“I know, squirt,” Tony said, pulling her tighter to his side. “You seen his stuff in there?” She nodded and nuzzled her head under his arm. Tony couldn’t help but smirk at her, even though his heart was tugging painfully at this conversation. Losing Peter was hard to talk about. “What’d you find?”

“Stuff.” He laughed. “He’s the one in the picture right? Next to grandpa?”

Above the sink. He knew which one she was talking about. It was a photo of him and Peter holding a Stark Internship certificate, both of them laughing and posing wildly. They were both so oblivious about what was to come.

“That’s him,” Tony affirmed. “When’d you get so smart?”

“A long time ago,” she promised. He had to bite his cheek not to laugh at her innocence. “He’s Spider Man?”

“It’s a secret,” he told her. “You know how strangers recognize me on the street? When we’re going to the park?” She nodded. “That’s because I told people who I was.”

“That you’re Iron Man,” she guessed.

“Right.” He brushed some of her hair off her face again. “Peter… He didn’t. He went to school, just like you did. He was a kid, just like you.”

“Really?” she asked, sitting up a little straighter. She seemed enthusiastic. It warmed Tony’s heart. “What else did he do? Anything like me?”

“He did a lot,” Tony said. “I already mentioned – he went to school, just like you. He went to an academy for really smart kids downtown.”

“Wow.”

“I know,” he echoed. “He used to play an instrument in band.” For the life of him, he couldn’t remember what he played, and it broke his heart. Time had washed away a lot of memories of him. “Peter was really smart, just like you are. He used to build parts of his suit.”

“Just like you,” she pointed out. Tony didn’t want to break her fantasy by telling her that Peter’s suit that he built himself was a disaster and a half. At least the kid tried.

Shit, Tony almost forgot. “And Peter loved LEGO.”

If possible, Morgan’s eyes got even brighter. “He did?” she asked, her voice tiny. It was safe to say she was a little bit of a fan of building LEGO. She owned majority of the sets sold. Period.

“He told me how he built the Death Star once,” he recalled. The memory was fuzzy, but it was there. He could still remember how happy he was when he heard the pride and excitement in Peter’s voice. He couldn’t remember his words – not anymore – but he remembered those emotions.

“I did that,” Morgan beamed. “You helped.”

“I did.”

She tilted her head. “What else?”

“And he had friends, like you do.” All of those people vanished, just like him. It was a cruel fate, but maybe it was better than them learning to live without him. Gods only know that he had to experience life without people he cared about, and it was a fate he wouldn’t wish on anybody. “And a family that loved him.”

They were silent for a moment. Finally, after a longer beat, she tugged on his shirt. “We’re his family, right?” she asked, her voice curious.

Her words stole the breath from Tony’s lungs. He whipped his head down to glance at her, his eyes widened slightly.

Family.

Morgan thought they were Peter’s family.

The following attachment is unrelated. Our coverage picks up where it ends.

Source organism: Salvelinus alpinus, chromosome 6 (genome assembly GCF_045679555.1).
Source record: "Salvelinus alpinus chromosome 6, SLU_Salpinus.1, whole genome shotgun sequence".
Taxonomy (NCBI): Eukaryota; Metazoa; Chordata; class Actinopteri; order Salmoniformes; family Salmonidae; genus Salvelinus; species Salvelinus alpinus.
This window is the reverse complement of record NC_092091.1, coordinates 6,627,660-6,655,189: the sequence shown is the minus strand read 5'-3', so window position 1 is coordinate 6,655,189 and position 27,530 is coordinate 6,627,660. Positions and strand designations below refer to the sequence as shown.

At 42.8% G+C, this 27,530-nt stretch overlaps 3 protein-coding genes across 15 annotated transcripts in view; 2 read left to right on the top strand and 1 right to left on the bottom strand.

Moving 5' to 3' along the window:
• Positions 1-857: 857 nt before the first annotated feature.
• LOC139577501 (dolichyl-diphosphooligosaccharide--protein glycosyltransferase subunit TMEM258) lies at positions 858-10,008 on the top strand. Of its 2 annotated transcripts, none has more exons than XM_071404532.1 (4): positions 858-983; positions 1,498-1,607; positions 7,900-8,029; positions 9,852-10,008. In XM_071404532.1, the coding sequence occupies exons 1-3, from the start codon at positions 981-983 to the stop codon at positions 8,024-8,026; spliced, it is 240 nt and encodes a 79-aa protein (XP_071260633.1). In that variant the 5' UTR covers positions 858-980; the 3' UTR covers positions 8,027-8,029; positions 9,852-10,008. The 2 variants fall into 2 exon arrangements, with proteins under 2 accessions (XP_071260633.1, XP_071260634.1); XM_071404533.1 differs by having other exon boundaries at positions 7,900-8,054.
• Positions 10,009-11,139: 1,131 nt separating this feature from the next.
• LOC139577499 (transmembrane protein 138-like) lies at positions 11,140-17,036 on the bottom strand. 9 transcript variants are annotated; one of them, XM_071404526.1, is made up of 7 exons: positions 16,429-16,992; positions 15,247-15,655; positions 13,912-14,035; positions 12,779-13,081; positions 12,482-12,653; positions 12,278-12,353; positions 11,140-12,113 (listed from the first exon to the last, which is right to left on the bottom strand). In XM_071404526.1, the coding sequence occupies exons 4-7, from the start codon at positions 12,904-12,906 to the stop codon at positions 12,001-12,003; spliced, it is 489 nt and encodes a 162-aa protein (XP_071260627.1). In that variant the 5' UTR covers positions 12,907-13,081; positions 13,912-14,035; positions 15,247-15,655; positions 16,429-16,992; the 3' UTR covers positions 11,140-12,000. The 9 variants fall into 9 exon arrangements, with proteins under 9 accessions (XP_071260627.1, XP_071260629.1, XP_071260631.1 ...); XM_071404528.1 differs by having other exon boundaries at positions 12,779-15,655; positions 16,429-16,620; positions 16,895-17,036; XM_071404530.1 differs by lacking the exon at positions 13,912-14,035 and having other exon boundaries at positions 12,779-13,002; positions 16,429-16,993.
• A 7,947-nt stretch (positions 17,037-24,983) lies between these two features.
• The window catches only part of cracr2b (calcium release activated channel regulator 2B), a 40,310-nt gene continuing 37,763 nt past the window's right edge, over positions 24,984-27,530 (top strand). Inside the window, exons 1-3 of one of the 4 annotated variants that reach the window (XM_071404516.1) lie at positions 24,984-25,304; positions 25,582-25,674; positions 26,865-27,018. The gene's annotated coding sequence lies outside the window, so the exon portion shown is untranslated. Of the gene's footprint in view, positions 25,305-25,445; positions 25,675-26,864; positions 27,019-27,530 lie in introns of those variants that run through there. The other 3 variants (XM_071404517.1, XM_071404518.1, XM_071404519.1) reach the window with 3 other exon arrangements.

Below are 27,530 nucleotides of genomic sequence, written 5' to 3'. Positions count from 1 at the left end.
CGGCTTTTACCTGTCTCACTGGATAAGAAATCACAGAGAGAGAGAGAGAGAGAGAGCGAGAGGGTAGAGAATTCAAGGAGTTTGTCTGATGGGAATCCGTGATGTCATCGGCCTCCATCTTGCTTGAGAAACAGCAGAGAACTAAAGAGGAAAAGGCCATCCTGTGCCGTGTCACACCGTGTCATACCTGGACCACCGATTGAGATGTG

“Mommy told me that before me, you had him,” she said, clearly oblivious to Tony’s shock.

His mouth was dry and his throat tight. It felt impossible to speak. “She did?”

“Mhmmm.” She shifted in his arms, settling further into bed. “She told me that you helped him. And that, even though he wasn’t small, we were the same.” Tony didn’t know what to say. His daughter had managed to silence every one of his thoughts.

When she looked up at him, his heart froze in his chest. “I always wanted a brother.”

His heart was stinging. If only they could’ve met. There were a lot of things Tony wished were different – this being one of them. He wished he could introduce them to each other, and to see them meet, and watch them grow up together.

Maybe in a different world. Maybe in a different lifetime.

“A brother, hey?” Tony asked, speaking evenly through the pain. “Peter would have liked that.”

There wasn’t a doubt in his mind about that. Peter had so much love in his heart; love for May, love for his friends, love for the people in the city and across the world. He was sure he would’ve loved Morgan if he got the chance to.

Too bad he never would. Tony tried to ignore the sharp jolt of pain across his chest.

“I miss him,” she admitted.

Her words spoke volumes to how impactful Peter was. She never met him, but she still missed him. In a way, maybe her words spoke volumes to how impacted Tony was by the kid; how he refused to allow his memory to fade.

Tony didn’t know how, but he managed to speak. “Me too, kiddo.”

Gods, did he ever miss him. He missed his phone messages about churros, and him going into detail about how he helped elderly people cross streets, or how have saved cats from trees. He missed that normalcy they settled into after the fiasco with the Vulture. He missed working with him in the lab, and teasing him, and going on missions with him, and being his family.

He missed that family, the family he had before the snap and before Thanos. Don’t get him wrong, he wouldn’t trade his currently family for anything, but it didn’t stop him from missing what he had before.

Him, Pepper, Peter, May. He missed that.

Him, Pepper, Morgan. He loved that.

Not for the first time in his life, Tony wished that Thanos never would’ve found those damn stones. He wished that he could have both of those lives – both of those families – at once. He wished Peter could meet Morgan, and be the brother to her that she dreamed of. He wished Peter would have been able to graduate, and to be happy, and to find this peace that he found over the last few years.

When his daughter let out a stifled yarn, he shoved his thoughts away. He focused on how happy and safe his daughter was; that never failed to make him feel good. “I think it’s time for bed.”

“No, I wanna hear more,” she mumbled. She was too tired to keep fighting sleep though. Her eyes were already drooping shut.

“Tomorrow,” he promised. “You can ask me as much as you want.” He climbed off the bed. “Deal?”

She was barely keeping her eyes open. “Mhmm.”

“Good.” He pulled the blanket around her shoulders, affection flooding his heart. “Goodnight, squirt.”

“Goodnight, daddy.”

As Tony left the room, all he could think about the what if. All he could think of was what if they never lost. All he could think of was Morgan and Peter, and how perfect the world would have been with them both in it.

If only.